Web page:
Wednesday, April 23, 2008

It Ain't Over Til It's Over

I just learnt a brand new word today - "Punditocracy" - and how unrelated it is to actual voting reality.

From Salon.com:

"A fascinating wrinkle buried in the Pennsylvania exit polls is that Democratic voters do not appear to believe that Obama's nomination is a foregone conclusion. Given Obama's purportedly unassailable delegate lead, it was stunning that 43 percent of Pennsylvania voters said they believed that Clinton would be the Democratic nominee. Clearly, we have identified that proportion of the Pennsylvania electorate who never, ever turn on a cable TV news show.

In short, the easiest way for Democrats to end the long march through the primaries is simply by deciding en masse to vote for Barack Obama. But that did not happen in Tuesday night's primary, nor did it occur in Ohio and Texas (though Obama won the late-night caucuses there) seven weeks ago. As Obama is learning the hard way, hope and uplift are no substitute for a majority vote in a big-state primary."
I was really turned off by those talking heads who kept chirping that Clinton remaining in the race is "bad for the party". As if completing a democratic process is not something self-avowed Democrats should do. The fact that the people in those States with late primaries finally get a real chance to pick a Presidential nominee and partake in making history seem to irritate those who have had their chance to do the same earlier in the year, as if they just couldn't countenance the idea that others may think differently from them and would like to have their say too. The Obama-biased Huffington Post even went as far as declaring John McCain as the winner just because Clinton won the Pennsylvannian primary by a decisive margin (54% to Obama's 45%), and many pundits decry Clinton's temerity to remain in the race as "scorched earth tactics", as if she should just pack it in like Edwards did or else she is a traitor to her party for daring to give voters a choice. Nobody see such shrill calls for Clinton's withdrawal as actually showing Obama in a very bad light - as someone who has no confidence that he would win over the rest of the country if everyone gets to have their say, given how fearful his campaign is of actual voters just simply voting. The fact remains that he still doesn't have the margin in delegate count needed to lock in his nomination, and I would have thought that if Obama is really confident, he would simply say to Clinton, "Bring it on".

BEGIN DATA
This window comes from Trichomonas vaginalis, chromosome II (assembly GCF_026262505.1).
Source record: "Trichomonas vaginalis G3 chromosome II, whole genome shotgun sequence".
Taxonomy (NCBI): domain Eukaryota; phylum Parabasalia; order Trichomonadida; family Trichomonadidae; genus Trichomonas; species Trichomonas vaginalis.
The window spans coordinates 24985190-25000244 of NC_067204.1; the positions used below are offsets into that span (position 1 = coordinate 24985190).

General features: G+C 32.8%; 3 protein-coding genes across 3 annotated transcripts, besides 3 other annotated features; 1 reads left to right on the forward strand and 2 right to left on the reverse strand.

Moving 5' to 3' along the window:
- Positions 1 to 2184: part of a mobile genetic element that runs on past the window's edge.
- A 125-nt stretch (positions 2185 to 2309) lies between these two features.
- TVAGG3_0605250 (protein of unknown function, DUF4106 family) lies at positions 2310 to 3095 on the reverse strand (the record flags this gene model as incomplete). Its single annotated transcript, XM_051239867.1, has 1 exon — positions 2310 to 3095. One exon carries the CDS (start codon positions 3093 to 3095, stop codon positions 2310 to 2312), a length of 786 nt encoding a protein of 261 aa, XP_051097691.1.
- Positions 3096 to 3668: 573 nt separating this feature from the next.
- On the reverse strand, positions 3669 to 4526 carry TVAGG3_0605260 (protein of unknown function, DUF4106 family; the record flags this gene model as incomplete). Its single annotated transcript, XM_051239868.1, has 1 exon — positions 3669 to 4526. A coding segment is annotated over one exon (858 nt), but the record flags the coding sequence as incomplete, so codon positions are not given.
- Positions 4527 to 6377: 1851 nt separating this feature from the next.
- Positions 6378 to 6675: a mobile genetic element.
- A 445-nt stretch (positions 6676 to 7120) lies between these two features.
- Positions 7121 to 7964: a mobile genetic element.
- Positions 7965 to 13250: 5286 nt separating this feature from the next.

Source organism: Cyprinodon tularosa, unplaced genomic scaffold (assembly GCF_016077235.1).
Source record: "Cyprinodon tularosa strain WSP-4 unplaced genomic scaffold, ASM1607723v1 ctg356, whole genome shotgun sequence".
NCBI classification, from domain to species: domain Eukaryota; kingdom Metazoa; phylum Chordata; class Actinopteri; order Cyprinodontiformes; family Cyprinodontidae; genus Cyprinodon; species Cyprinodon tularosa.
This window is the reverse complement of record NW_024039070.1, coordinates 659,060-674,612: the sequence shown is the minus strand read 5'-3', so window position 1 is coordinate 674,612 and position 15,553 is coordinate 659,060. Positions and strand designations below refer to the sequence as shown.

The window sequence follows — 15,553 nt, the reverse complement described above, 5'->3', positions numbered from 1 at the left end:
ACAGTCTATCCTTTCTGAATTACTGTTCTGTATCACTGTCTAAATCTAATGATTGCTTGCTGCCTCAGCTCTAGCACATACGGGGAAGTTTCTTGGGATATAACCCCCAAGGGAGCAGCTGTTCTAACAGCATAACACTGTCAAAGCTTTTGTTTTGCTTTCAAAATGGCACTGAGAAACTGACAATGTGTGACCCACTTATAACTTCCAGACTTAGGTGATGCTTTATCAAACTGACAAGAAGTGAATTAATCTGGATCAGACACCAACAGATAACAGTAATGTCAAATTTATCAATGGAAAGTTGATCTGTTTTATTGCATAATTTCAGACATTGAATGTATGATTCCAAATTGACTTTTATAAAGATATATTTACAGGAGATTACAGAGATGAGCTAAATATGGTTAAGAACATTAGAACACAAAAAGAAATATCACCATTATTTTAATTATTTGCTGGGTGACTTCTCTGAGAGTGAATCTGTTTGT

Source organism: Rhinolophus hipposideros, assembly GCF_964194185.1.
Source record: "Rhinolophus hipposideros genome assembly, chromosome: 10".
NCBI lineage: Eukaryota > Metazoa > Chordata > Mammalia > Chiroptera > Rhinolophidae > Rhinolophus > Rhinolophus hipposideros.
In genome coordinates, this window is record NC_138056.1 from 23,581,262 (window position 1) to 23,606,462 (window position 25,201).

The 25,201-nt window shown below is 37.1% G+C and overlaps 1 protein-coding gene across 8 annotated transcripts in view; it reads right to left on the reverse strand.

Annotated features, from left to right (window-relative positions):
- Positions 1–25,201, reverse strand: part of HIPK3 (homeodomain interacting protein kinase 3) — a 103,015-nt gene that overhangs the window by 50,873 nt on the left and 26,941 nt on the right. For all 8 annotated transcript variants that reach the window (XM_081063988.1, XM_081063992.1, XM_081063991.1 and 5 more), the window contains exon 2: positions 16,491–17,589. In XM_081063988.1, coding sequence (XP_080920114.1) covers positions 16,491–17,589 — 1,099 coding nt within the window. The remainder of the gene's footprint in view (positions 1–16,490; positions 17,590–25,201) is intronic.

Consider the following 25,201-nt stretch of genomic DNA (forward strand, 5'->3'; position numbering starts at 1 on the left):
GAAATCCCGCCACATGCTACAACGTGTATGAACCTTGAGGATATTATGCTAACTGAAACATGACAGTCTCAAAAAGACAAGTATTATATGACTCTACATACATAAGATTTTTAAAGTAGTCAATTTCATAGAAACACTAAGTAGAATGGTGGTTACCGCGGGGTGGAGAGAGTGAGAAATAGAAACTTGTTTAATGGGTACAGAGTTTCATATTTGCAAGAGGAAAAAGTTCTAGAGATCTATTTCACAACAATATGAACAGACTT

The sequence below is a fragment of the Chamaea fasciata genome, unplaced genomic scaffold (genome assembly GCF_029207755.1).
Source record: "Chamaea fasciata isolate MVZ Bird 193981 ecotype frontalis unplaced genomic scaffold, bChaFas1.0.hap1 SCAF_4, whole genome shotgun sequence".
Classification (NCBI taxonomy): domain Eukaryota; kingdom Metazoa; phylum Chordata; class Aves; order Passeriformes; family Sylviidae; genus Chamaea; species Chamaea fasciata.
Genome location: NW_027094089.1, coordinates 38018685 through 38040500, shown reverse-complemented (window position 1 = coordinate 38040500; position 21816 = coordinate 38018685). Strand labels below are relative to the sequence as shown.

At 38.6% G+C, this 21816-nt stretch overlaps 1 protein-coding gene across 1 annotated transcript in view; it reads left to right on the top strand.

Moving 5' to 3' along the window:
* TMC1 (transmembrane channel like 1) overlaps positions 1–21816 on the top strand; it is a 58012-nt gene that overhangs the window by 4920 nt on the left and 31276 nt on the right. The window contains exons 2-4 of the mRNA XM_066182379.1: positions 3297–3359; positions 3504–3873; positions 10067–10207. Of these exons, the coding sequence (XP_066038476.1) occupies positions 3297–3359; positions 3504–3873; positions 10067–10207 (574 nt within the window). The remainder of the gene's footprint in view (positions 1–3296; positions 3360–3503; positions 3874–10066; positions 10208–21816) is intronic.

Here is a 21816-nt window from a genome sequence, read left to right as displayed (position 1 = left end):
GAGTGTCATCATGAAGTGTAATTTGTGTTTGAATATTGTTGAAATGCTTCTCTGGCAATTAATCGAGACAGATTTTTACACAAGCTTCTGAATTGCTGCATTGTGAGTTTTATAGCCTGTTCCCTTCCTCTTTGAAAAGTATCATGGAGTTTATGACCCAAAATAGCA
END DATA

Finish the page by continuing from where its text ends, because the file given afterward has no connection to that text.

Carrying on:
In truth, the premature demand that Clinton hoist the white flag runs against both political history (every trailing candidate in her situation has taken the fight to the convention) and the competitive spirit. For all the scorn heaped on the institution of superdelegates (795 party leaders who go to the convention automatically without pledging to a candidate in the primaries or caucuses), Obama mathematically cannot come close to reaching a majority without a significant boost from these political free agents. (Salon.com)